Sunday, August 9, 2009


Two In A Row

The battle roared, Harrington and Woods came into today with the #1 player in the world three strokes back but by the time they got to the fifth hole Tiger had a lead. Not that Harrigton played poorly, he merely was in the way of a hot Tiger.

They made the turn and ran into trouble. Tiger was spraying the ball and Harrington kept grinding away and regained a share of the lead with his first birdie of the day on the 11th. And when Woods made consecutive bogeys, Harrington found himself with a one-shot lead heading for the homestretch.

It was the 16th that turned the tournament around abruptly. With Harrington still up by a shot, both hit drives into the rough at the 630-yard, par-5 16th hole. Woods punched a shot into the fairway, but Harrington pulled his layup and it ended up on the slope of a trap. From there he hit a high shot that soared over the green and into thick rough.
Harrigton then hit a flyer from the deep stuff behind the green, the ball going past the pin and into the lake in front of the green.
Tiger hit a shot that defied belief. His 8 iron soared high and landed past the hole and rolled back to within a foot.
After walking back down the fairway, Harrington took a drop and hit his sixth shot just over the green, he chipped on and hit the putt for a triple-bogey 8.
When they left the 16th Woods had a three stroke lead and the tournament. It was Tiger second win in a row and the 70th of his career.

Meanwhile, in the "other" tournament. John Rollins took home the trophy in the Legends Reno -Tahoe Open. Rollins posted a 17-under 271 to claim his third victory on the PGA Tour by three strokes over Jeff Quinney and Martin Laird.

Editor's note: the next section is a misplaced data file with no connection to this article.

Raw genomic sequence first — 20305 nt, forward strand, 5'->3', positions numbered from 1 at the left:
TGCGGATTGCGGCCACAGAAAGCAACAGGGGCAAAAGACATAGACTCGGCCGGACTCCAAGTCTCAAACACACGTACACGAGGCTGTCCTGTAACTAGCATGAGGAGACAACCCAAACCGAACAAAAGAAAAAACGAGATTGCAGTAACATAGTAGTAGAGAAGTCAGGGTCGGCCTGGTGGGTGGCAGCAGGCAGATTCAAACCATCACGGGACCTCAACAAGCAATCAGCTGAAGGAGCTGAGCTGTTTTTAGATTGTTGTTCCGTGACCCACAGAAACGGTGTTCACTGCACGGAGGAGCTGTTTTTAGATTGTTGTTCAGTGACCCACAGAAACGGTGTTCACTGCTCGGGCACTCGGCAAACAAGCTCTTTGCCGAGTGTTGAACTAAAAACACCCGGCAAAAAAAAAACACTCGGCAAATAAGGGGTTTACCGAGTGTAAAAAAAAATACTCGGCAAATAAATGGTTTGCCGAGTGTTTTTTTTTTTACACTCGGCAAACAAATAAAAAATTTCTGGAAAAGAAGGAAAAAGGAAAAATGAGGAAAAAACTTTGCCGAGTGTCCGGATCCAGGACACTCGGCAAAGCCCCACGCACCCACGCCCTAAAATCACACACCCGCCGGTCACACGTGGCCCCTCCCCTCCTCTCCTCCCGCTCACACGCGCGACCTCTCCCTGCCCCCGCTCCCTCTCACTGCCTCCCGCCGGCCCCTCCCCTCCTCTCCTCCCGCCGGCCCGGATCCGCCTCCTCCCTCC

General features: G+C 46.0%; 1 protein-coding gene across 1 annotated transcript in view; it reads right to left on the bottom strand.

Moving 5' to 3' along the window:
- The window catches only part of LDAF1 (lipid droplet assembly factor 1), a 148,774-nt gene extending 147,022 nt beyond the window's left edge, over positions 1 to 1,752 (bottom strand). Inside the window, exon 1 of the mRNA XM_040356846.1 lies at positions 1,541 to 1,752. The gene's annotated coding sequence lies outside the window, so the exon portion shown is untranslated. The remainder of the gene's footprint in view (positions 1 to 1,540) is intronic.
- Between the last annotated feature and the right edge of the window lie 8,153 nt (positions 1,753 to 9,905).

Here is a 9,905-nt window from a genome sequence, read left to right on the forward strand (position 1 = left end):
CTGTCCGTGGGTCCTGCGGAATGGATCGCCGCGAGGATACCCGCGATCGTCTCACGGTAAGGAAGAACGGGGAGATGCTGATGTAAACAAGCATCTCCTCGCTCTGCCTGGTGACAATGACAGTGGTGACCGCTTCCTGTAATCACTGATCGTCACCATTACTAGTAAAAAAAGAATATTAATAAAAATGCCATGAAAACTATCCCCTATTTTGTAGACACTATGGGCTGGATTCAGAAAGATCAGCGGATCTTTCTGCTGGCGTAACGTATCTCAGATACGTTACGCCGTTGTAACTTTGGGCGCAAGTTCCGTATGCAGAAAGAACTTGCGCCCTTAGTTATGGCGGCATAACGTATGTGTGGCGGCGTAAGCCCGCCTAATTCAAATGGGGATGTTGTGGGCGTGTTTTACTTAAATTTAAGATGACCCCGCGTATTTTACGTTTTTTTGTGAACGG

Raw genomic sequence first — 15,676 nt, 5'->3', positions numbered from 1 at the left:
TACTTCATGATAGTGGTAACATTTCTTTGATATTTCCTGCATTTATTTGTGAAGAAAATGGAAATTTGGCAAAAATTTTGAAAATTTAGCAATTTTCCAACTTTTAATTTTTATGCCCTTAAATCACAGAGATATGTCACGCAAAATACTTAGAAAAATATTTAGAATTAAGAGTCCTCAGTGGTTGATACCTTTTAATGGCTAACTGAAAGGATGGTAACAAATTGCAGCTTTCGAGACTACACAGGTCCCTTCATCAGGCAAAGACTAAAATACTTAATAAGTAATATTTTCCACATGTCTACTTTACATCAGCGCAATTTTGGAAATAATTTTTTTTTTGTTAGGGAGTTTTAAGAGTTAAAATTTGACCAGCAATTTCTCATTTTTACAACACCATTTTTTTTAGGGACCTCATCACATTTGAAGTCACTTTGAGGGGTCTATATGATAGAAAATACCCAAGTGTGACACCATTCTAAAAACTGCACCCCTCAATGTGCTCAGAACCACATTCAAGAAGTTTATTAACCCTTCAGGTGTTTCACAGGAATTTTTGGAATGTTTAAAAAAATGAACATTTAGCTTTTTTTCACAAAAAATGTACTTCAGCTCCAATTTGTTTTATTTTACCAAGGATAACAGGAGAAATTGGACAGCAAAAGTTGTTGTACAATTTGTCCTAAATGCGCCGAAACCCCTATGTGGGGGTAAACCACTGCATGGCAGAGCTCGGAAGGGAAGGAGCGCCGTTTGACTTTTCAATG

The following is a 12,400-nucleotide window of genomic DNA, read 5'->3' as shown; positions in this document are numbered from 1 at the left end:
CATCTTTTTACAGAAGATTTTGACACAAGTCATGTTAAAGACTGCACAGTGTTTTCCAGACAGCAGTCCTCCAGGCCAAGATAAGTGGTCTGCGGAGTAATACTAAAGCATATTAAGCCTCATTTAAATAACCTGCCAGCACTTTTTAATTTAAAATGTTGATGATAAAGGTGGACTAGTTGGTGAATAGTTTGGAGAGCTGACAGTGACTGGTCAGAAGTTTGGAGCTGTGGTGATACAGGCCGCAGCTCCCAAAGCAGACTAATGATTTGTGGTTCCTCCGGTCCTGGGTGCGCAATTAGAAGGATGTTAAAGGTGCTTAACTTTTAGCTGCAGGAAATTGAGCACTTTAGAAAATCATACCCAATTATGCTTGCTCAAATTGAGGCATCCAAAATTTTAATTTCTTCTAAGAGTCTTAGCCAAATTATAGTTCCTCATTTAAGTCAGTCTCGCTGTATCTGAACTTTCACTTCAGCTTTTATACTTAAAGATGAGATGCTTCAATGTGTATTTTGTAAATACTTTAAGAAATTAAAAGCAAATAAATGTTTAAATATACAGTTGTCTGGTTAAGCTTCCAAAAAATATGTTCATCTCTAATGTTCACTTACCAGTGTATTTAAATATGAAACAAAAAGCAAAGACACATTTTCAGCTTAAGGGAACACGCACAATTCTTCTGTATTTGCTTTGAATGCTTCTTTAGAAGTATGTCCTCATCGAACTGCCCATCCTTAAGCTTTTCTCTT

Rollins, who tied the course record with a second-round 62 at Montreux Golf and Country Club, offset an early double bogey with a chip-in eagle at the par-5 11th on Sunday. He bogeyed three of the next four holes but notched a critical birdie on the par-5 17th, then got up and down from off the green on No. 18 for an even 72.

Next up is the PGA Championship the last Major of the year. Padraig Harrington is the defending champion.

Harrington and Woods were put on the "clock" for slow play during Sunday's WGC Bridgestone Invitational. Harrington later said he felt the pressure to speed things up, but didn’t use that as an excuse—although he twice said he “rushed” shots at the 16th.
“I think being on the clock influenced him,” Woods said. “By rushing like he had to that … forced him to make a couple mistakes.”

Tiger Woods will be fined by the PGA Tour for his public criticism of a rules official after winning the Bridgestone Invitational, a tour official said Monday.
European Tour chief referee John Paramor told Woods and Harrington they were being timed.
Paramor said the final pairing was well behind most of the back nine, but officials gave them time to catch up. They were still 17 minutes out of position on the 16th tee, when they were put on the clock.

(AP)—Scott McCarron and Matt Kuchar got in the PGA Championship as alternates Sunday when previous qualifiers Tiger Woods and John Rollins won events.
The PGA Championship had reserved two spots in the field for the winner of the Bridgestone Invitational and the Reno-Tahoe Open. Woods and Rollins already had qualified for the final major, which starts Thursday at Hazeltine.
Alternates are based on a PGA points list, which is PGA Tour money earned dating to August 2008.
Bob Estes is now the first alternate.

Bridgestone has signed on renewing its contract with the PGA TOUR through 2014.
Bridgestone joins Accenture (Match Play), Zurich (New Orleans) and Travelers (Hartford), which also renewed contracts through 2014. Tim Finchem, the PGA Commissioner, calls this a solid trend in a down economy.

That's it for this week.
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